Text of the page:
Yeast and mice; biochemistry research seeks new biofuel

May 4, 2015

Evan Musick
emusick@uccs.edu

Buffalo gourds, mice and yeast could end up fueling small communities.

Wendy Haggren, senior instructor of chemistry and biochemistry, and Morgan Pinto, graduate chemistry student, are working on a special yeast that seeks to turn starch in buffalo gourd roots into usable ethanol.

“The idea is to genetically engineer yeast to be very, very efficient at breaking down starch so that we can take advantage of all the starch in this root,” Haggren said.

The project began in the mid ‘80s with UCCS biochemist James Matoon. He sought to transport enzymes found in mice DNA to certain kinds of yeast in order to break down starch.

Matoon took his research to Coors Brewing Company in an effort to make the production of beer more efficient. He was met with disgust, and Haggren recalled Coors’ response.

“‘Nobody’s going to drink beer made from rat spit,’” she said.

But the enzymes came from the DNA of a mouse, and not the saliva of a rat, she said.

Haggren and Pinto turned to another technique.

When malted barley, yeast and sugar come together through fermentation it produces carbon dioxide and ethanol. Their goal is to use the ethanol.

Ethanol is currently used as an alternative fuel, commonly known as E-85, which comes from starchy sources such as corn. Haggren said this has its own implications.

“It uses acreage. Companies that produce ethanol on a large scale are using acreage to produce this,” she said.

Haggren recalled how Matoon sought to address this issue.

“‘What is a starch source that would not be a typical food crop?’ And he came up with the buffalo gourd,” she said.

Buffalo gourds have been used by Native Americans for centuries. They grow well in arid climates such as Colorado and uses range from medicines to soaps.

For Haggren, it’s the starch in the root that is desired.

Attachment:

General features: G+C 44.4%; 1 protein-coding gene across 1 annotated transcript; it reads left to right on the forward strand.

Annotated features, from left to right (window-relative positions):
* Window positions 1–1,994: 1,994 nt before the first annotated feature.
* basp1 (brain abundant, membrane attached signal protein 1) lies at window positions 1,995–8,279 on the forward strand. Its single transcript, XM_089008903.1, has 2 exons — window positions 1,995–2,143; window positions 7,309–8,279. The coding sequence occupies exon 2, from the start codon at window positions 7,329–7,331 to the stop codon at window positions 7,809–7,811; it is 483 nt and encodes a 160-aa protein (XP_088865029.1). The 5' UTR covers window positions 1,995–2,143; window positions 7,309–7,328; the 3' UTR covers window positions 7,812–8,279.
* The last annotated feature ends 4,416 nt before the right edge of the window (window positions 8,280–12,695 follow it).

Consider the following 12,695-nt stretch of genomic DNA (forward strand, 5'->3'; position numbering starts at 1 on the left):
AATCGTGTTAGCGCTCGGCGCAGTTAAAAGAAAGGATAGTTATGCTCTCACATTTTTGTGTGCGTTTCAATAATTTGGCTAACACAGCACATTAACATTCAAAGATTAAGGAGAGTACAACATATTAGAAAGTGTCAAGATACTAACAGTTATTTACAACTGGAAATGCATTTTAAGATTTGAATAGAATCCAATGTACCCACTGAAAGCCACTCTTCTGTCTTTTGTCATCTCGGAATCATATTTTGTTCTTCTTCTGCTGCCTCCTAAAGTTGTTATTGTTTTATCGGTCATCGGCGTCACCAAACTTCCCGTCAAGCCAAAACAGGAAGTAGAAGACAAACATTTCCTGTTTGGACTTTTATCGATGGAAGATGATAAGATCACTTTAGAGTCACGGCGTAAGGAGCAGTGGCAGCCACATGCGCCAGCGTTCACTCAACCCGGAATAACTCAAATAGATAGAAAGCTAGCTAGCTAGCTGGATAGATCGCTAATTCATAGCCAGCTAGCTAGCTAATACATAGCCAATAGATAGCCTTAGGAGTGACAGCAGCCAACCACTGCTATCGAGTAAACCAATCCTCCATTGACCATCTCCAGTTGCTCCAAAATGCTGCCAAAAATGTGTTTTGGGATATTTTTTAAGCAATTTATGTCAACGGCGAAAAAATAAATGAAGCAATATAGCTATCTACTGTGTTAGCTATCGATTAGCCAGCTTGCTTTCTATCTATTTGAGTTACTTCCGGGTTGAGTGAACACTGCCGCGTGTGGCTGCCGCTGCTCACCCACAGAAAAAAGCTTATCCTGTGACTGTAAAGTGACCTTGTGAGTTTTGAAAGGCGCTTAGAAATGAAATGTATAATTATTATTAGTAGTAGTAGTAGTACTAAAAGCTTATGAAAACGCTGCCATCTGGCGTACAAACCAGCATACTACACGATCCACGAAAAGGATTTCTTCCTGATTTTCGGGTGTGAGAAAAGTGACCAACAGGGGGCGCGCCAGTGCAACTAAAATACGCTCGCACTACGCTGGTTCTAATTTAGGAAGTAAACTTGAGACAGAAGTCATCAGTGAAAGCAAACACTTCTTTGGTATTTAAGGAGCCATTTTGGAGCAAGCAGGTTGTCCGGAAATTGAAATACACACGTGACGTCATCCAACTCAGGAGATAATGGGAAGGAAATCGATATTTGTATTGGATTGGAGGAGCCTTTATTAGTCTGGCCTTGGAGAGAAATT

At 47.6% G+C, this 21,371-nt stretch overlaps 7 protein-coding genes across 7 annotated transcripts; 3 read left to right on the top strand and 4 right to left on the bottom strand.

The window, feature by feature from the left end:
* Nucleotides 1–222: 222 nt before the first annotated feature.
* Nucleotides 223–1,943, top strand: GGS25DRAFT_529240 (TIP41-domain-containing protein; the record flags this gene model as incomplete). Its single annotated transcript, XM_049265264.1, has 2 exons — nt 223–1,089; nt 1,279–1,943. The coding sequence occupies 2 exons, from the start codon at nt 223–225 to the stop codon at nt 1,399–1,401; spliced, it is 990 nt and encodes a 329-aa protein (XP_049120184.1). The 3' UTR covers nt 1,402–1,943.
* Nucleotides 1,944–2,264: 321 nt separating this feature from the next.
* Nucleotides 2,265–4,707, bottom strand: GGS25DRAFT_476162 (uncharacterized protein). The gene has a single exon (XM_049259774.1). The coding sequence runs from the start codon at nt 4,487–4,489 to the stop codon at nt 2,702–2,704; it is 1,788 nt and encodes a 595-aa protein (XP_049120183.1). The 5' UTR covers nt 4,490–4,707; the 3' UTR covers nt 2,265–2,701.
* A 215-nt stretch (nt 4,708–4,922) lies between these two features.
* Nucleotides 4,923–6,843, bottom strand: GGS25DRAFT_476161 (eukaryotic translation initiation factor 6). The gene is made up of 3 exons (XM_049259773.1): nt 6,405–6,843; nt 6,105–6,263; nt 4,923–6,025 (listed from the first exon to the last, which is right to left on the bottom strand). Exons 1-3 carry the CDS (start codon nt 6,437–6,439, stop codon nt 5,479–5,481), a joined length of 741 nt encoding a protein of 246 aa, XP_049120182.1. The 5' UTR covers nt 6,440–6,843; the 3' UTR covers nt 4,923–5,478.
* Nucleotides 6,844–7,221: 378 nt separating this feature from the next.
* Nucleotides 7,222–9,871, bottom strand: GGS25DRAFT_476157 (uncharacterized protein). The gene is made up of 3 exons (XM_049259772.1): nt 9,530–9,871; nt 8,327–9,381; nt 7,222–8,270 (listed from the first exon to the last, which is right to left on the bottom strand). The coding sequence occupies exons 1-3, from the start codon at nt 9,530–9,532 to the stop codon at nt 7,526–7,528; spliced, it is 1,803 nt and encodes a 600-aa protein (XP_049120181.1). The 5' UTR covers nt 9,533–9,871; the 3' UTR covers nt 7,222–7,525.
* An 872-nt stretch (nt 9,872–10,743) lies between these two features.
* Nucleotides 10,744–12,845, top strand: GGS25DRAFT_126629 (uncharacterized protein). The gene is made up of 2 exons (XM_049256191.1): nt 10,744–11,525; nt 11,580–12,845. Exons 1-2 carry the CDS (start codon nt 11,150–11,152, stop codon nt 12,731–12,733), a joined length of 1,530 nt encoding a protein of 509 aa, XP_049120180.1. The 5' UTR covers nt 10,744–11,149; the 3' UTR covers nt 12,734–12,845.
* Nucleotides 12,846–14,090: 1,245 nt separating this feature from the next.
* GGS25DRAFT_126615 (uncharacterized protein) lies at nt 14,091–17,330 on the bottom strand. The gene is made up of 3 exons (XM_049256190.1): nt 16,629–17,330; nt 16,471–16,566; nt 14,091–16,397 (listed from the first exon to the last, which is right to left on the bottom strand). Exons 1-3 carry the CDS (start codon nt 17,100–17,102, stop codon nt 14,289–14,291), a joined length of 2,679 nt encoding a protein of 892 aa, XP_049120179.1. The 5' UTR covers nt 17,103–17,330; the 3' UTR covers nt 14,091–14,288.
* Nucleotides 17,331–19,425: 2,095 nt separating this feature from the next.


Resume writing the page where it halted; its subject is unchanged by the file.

She intends to help smaller communities with her research. Her goal is to teach them how to supply their equipment with just enough ethanol to run machinery.

Pinto explained that he is currently attempting to cause the yeast to maintain the genetic information from mice, so when it grows it retains its ability to break down the starch in a way they want it to.

This will help the two look at how the yeast can be transported anywhere in the world.

“And this is really important, because if you think about yeast, you know how you buy it in the grocery store, right down in a little package, you can mail it anywhere,” Haggren said.

“I really love the idea to be able to dry down yeast, and sending it to an underdeveloped region, where they can make their own fuel,” Pinto said.

Those that would want to extract the ethanol would have to utilize basic home brew and distillery supplies.

“Basically, it’s like making moonshine. We call it ‘rootbeer,’” Haggren said.

The distilling process gets tricky though.

“That’s where it gets interesting, because that [ethanol] is actually taxed, and there are legal issues with the distilling, including here on campus,” she said.

Because of this, Haggren said they will have to get permission to distill once the project gets further. She is confident that getting approval will be easy.

In the future, Haggren would like to see a collaboration between colleges in the university to create a vehicle that would run on ethanol produced by the university.